I found this short article and thought I would share it with you.
TED Talks for students provide an engaging context from which they can autonomously improve their English at home. There are thousands of videos to choose from, so there should always be something of interest. They can help students improve, not only their listening skills, but also improve their pronunciation, vocabulary, grammar and writing.
This is the obvious one, but students should be encouraged to listen ‘actively’. Ask students to look at the title before they listen and try to predict what they are going to hear. They can also pause at different points and try to guess what they will hear next. Another useful exercise is ‘micro-listening’ where they rewind and listen again and again to any sentences they didn’t quite get until they fully understand, thereby getting used to connected speech and any other barriers that might prevent comprehension.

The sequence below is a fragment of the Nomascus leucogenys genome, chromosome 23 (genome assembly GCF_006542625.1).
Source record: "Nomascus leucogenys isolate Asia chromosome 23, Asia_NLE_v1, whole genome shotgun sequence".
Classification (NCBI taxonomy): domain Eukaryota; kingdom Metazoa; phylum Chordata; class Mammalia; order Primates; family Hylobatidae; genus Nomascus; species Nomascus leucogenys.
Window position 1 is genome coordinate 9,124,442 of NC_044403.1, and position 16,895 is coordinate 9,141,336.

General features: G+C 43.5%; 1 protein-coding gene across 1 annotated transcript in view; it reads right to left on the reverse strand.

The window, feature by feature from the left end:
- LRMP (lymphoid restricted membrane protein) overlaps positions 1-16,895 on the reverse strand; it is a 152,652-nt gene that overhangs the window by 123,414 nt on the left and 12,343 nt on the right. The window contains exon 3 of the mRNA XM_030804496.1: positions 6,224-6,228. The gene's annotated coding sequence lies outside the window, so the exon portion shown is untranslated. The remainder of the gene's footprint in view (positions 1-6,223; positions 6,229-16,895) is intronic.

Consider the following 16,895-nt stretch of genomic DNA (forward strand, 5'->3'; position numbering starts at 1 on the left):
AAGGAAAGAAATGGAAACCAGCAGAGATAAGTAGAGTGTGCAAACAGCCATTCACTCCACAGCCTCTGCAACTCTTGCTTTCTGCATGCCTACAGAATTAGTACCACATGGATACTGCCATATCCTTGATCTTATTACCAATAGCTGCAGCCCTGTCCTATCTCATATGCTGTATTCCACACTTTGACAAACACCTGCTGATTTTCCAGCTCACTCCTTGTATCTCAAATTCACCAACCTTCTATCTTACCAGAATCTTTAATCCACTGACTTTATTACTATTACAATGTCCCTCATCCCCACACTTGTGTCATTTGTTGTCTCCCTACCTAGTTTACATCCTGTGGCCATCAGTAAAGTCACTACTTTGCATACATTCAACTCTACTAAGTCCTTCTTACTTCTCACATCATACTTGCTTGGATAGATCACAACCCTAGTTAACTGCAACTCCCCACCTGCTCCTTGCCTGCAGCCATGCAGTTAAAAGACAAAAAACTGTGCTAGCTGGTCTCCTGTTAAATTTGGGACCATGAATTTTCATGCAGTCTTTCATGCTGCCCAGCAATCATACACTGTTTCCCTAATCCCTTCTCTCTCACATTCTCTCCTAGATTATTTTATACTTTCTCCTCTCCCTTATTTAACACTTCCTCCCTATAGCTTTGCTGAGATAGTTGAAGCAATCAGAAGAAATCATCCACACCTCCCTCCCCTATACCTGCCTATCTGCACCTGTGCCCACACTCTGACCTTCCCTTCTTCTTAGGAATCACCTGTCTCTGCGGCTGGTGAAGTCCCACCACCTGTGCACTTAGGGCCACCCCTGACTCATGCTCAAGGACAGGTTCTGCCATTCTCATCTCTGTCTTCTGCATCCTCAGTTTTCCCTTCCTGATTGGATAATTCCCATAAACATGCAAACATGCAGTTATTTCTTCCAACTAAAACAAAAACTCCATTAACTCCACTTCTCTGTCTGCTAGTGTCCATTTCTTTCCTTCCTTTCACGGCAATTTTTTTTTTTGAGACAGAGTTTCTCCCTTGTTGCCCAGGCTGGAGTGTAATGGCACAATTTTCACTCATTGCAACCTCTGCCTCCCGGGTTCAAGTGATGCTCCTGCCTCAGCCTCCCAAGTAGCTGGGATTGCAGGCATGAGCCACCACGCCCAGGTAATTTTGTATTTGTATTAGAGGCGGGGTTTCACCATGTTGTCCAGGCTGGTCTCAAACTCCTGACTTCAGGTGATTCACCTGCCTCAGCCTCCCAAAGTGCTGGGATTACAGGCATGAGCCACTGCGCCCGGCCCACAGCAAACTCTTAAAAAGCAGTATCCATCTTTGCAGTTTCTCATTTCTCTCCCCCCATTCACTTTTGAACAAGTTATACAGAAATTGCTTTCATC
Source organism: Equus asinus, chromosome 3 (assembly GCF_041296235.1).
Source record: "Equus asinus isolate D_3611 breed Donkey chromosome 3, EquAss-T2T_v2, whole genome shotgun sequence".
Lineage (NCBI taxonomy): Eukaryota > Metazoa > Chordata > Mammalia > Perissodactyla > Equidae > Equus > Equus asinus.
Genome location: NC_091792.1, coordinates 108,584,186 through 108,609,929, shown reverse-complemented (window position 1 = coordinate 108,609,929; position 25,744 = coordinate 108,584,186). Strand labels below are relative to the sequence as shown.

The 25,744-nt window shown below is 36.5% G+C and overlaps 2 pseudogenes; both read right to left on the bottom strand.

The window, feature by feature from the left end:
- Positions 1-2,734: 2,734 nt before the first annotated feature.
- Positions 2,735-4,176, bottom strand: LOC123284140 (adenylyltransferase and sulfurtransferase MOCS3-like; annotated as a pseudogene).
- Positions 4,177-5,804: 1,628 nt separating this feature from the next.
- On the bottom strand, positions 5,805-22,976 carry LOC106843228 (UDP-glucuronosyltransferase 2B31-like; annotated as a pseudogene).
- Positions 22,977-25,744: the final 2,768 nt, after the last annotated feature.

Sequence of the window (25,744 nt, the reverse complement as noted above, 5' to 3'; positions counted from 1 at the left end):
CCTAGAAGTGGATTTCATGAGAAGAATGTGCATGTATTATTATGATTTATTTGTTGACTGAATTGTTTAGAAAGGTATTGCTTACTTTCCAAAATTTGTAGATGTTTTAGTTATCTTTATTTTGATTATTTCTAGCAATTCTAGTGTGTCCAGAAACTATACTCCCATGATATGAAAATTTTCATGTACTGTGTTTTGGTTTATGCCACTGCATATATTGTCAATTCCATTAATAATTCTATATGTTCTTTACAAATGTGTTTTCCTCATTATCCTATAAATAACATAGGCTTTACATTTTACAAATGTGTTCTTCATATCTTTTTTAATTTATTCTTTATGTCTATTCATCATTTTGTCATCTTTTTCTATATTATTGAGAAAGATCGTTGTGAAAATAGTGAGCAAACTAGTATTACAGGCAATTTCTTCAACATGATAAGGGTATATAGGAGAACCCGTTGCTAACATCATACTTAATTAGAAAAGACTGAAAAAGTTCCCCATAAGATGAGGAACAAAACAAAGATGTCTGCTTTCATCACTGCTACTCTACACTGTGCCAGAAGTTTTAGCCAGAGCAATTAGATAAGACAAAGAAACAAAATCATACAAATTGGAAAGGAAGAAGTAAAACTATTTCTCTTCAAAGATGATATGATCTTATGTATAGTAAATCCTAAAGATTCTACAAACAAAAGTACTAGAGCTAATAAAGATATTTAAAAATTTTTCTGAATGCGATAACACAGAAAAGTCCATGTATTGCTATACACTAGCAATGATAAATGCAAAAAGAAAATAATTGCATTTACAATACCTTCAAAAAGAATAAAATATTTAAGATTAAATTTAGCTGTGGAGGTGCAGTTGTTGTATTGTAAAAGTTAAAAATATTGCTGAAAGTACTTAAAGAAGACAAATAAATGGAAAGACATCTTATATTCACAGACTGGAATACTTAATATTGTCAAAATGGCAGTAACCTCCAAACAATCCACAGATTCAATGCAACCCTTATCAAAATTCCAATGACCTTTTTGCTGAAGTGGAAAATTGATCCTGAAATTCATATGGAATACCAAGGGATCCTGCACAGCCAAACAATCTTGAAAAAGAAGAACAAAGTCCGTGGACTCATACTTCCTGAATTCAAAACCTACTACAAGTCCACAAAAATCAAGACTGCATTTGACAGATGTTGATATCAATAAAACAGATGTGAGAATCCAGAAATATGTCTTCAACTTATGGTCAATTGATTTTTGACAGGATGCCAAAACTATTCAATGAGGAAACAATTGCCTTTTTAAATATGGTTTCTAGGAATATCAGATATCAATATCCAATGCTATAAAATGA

‘Micro-listening’ can also be used to help students produce sentences. Identify a few sentences that caused the listener trouble and identify elements of connected speech, weak sounds and or difficult phonemes. A comparison with the transcripts should highlight important differences between written and spoken English. Students can then practice reproducing these features at home.
Learners listen for unfamiliar words and then try to guess the meaning from context. They can also look at the transcripts for extra help. Students can then note down their new words together with definitions, synonyms, antonyms and example sentences.
Students could be encouraged to think about the grammar used. What verb tenses were used and why? How did the speaking use sequencing words? How did they use discourse markers? What phrases did they use to make their points or persuade the audience?
Below every TED video is a comments section where people discuss the video and the issues that came up in the video. Students can enter these debates and practice their writing at the same time.